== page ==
A study suggests that eating just one extra meal out per week is associated with a 6% increase in risk for pre-hypertension.
A study published in the American Journal of Hypertension suggests a link between eating meals away from home and high blood pressure. According to the researchers Duke-NUS Graduate Medical School Singapore, the findings are particularly applicable to young adults of Asian descent.
The researchers surveyed 501 young adults aged 18-40 who attended university in Singapore. The surveys collected information on the students' blood pressure, body mass index (BMI), lifestyle, physical activity levels and how often they eat out.
It was found that 27.4% of the students had pre-hypertension, 49% of the male participants and 9% of the female participants had pre-hypertension, and 38% of the students ate more than 12 meals away from home per week.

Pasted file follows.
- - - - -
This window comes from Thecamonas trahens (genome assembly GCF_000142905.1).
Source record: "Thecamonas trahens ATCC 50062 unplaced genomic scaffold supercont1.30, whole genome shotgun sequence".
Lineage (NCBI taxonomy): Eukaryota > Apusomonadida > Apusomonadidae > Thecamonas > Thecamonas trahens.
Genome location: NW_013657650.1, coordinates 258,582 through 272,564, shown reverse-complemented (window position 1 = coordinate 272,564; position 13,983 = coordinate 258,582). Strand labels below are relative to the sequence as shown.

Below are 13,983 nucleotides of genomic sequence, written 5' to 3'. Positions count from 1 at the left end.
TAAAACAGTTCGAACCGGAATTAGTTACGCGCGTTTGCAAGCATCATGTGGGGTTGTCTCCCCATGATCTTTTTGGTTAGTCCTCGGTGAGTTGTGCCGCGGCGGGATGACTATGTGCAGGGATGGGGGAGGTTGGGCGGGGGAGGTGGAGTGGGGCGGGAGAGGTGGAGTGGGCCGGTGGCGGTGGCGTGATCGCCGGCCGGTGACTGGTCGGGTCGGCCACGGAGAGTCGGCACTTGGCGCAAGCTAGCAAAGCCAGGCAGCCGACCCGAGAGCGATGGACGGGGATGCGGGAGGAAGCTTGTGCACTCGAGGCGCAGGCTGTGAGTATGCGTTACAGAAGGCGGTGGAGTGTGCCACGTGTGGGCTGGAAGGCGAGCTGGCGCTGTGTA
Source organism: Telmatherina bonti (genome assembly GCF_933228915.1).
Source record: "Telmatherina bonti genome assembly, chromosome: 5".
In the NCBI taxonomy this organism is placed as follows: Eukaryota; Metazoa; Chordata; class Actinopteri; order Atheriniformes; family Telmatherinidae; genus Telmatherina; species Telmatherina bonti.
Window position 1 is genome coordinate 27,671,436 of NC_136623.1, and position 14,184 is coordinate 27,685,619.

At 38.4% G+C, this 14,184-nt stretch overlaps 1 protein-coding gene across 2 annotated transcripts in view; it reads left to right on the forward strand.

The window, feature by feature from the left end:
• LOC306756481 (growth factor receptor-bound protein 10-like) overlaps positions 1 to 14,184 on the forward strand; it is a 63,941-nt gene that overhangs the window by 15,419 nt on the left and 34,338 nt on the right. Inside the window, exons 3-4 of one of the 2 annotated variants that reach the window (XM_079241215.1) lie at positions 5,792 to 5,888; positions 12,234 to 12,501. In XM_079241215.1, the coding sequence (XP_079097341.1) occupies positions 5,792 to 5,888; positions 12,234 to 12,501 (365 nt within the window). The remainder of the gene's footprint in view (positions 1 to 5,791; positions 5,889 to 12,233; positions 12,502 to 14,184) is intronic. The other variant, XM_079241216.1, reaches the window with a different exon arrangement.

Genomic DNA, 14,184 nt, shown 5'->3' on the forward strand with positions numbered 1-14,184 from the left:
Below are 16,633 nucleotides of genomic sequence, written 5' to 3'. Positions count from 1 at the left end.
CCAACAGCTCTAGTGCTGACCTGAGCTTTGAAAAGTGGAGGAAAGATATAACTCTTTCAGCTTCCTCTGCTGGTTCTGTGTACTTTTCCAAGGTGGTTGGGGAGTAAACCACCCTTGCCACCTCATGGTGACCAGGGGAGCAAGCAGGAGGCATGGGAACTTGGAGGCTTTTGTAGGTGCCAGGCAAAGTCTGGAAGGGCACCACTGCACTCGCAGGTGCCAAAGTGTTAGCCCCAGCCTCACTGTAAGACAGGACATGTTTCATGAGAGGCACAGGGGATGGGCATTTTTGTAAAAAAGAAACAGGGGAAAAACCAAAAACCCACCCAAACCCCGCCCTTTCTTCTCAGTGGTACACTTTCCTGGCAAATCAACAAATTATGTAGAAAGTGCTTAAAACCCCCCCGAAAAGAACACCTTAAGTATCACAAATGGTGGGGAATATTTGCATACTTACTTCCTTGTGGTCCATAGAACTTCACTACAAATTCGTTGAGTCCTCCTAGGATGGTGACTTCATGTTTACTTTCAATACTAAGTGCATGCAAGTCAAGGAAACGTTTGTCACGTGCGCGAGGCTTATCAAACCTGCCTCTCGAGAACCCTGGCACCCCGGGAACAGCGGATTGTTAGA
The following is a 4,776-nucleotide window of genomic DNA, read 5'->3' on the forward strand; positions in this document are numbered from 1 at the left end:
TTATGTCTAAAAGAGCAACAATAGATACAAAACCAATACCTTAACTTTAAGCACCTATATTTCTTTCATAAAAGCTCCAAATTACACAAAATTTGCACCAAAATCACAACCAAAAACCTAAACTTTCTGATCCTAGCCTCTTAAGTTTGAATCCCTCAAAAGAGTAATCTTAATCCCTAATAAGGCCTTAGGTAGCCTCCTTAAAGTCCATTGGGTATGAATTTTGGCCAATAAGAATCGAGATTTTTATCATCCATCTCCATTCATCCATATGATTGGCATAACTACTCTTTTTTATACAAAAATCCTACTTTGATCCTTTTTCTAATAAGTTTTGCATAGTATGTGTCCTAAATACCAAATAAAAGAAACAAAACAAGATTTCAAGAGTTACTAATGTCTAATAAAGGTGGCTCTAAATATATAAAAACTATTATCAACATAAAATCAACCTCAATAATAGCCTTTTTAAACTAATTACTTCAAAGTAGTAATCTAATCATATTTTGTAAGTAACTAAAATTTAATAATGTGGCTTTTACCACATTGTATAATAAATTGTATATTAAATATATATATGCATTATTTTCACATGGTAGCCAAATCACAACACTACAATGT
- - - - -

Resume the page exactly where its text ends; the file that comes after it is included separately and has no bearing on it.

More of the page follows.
The researchers found that students with hypertension or pre-hypertension were more likely than participants without hypertension or pre-hypertension to eat out more often, have a higher BMI, have lower levels of physical activity and be current smokers.
One of the key findings of the study was that eating just one extra meal out per week is associated with a 6% increase in risk for pre-hypertension. This is the first study to show an association between dining out and increased hypertension risk.
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